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The Colorful History of the Pom-Pom

Pom Poms

The Colorful History
of the Pom-Pom

Pom Poms

Soft, round, fuzzy, colorful—there are so many great things to say about pom-poms! Fluffy little pom-poms are a great way to practice sorting, counting, color recognition, fine motor abilities and many more valuable early childhood skills. Plus, they are a great addition to collage and craft projects.

You might not think much about the cultural role of these soft little fluffs, but pom-poms have a rich and colorful history adorning uniforms, traditional dress, casual clothing and décor across the world. Join us as we explore some of the history of the pom-pom!

What's In A Name?

Let's start with the word itself: pom-pom. You can find many current spellings of the word, including pom-pom, pompom and pompon. No matter how it is spelled, there's no denying that it's an appropriately fun word for such a charming ornament! So where does it come from?



The English word pom-pom came about in the 18th century from the French word pompon, which referred to a small decorative ball made of fur, feathers, ribbon, wool or string. During the 18th century, military regiments across Europe caught site of the imposing Hungarian cavalry and their tall, ornamental hats. These hats were called shakos, and atop the shako sat a large, puffy pom-pom.

The military style caught on across Europe, including in Napoleon's infantry where pom-poms could be found adorning soldiers' hats. The color of the pom-pom on top of the hat signified which company the soldier belonged to.

Pom-Poms Around The World

Off the battlefield, the pom-pom has often enjoyed popularity as an ornament used to denote status. For example, Roman Catholic clergy have worn square-peaked biretta hats for centuries, with the color of the pom-pom denoting the position of the wearer in the clergy.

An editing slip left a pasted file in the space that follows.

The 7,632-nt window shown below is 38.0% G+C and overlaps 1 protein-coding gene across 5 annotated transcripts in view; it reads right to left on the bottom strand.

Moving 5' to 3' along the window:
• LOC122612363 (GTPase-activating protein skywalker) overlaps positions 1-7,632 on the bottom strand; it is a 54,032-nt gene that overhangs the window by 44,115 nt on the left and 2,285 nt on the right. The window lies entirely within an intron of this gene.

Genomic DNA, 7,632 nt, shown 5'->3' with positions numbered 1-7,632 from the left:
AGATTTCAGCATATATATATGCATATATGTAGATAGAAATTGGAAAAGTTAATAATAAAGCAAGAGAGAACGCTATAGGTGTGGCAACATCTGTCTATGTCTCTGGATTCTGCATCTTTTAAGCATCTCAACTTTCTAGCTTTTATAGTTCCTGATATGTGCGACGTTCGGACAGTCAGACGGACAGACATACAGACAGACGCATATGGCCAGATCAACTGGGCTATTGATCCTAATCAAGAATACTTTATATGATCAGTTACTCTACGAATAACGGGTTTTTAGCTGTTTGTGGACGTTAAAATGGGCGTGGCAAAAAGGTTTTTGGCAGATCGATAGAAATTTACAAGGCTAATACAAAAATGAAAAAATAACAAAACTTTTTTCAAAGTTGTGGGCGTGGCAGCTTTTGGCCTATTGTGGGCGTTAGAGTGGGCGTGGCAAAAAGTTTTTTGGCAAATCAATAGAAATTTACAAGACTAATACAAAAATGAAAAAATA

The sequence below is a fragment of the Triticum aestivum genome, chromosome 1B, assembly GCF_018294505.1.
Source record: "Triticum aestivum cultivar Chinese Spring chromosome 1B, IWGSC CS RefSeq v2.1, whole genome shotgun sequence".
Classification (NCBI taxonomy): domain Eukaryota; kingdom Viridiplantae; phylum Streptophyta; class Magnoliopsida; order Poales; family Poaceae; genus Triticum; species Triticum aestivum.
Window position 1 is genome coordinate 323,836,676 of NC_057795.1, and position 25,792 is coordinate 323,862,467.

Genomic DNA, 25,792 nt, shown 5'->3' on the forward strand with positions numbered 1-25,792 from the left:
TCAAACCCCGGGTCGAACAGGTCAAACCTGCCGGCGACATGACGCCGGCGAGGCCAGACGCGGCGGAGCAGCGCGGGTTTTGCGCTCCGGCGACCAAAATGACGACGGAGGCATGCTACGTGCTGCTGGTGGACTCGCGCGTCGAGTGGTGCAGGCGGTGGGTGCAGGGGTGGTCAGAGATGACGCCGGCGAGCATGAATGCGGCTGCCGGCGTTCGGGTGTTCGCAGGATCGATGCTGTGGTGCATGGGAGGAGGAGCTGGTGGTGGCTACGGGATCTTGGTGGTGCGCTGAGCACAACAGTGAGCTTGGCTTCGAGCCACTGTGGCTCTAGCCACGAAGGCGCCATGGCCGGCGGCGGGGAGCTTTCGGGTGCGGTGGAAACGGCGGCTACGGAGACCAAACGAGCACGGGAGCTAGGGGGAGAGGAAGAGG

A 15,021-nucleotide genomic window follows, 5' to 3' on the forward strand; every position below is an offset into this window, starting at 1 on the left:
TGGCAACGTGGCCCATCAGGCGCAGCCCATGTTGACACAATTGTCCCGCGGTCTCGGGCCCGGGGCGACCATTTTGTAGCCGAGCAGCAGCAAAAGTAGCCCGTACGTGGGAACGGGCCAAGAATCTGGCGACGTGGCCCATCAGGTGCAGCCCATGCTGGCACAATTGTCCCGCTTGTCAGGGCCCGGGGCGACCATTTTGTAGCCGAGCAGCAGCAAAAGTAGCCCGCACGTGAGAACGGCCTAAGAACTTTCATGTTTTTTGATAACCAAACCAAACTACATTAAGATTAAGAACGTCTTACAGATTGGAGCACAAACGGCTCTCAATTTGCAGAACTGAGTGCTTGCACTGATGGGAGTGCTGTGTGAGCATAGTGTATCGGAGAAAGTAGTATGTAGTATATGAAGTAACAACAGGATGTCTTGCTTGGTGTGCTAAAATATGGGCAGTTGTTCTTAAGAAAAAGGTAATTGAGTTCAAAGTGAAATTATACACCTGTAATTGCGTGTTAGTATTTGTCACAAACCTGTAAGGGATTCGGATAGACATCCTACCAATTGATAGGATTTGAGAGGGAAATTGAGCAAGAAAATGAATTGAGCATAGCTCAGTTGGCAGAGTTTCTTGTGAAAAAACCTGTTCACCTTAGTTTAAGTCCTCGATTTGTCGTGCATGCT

Two more European hats to prominently feature pom-poms are the Scottish Balmoral cap and the Tam o' Shanters cap. The Balmoral cap dates back to the 16th century and the bright pom-pom affixed on top is called a toorie.

Tam o' Shanters
Tam o' Shanters

And it's not just hats that feature fabulous pom-poms. Pom-poms can also be found on some traditional Turkish, Greek and Italian footwear. Some traditional South American garments for men and women also make use of pom-poms to signal the marital status of the wearer.

Fluffy poms can also be found on fringed dresses, coats, socks and other forms of clothing and décor across time and cultures. During the Great Depression of the 1930s, pom-poms were enjoyed as an inexpensive way to embellish any number objects!

A Colorful History

Viking God Freyr
Viking God Freyr

We can't say for sure who the first person to make and attach a fuzzy ball to their clothing was, but the earliest instance we know of dates back roughly a thousand years. In 1904 on a Swedish farm, a statue of the Viking god Freyr was found.The statue featured a tall hat or helmet with what appears to be a round pom-pom on top. That dates the oldest known use of the pom-pom to between 800–1066 CE!

Now that you know a little more about the pom-pom, bring all of that ornamental history into your home or classroom! Colorations provides a wide variety of pom-poms for all sorts of educational and artistic projects. Try our self-adhesive pom-poms, jumbo pom-poms, mini pom-poms, fluffy pom-pom beads and more fuzzy pom-poms.

The story of the pom-pom continues!

Colorations® Glitter
Pom-Poms - 300 Pieces

Colorations® Mini
Pom-Poms - 500 Pieces

Colorations® Jumbo 2"
Pom-Poms - 50 Pieces

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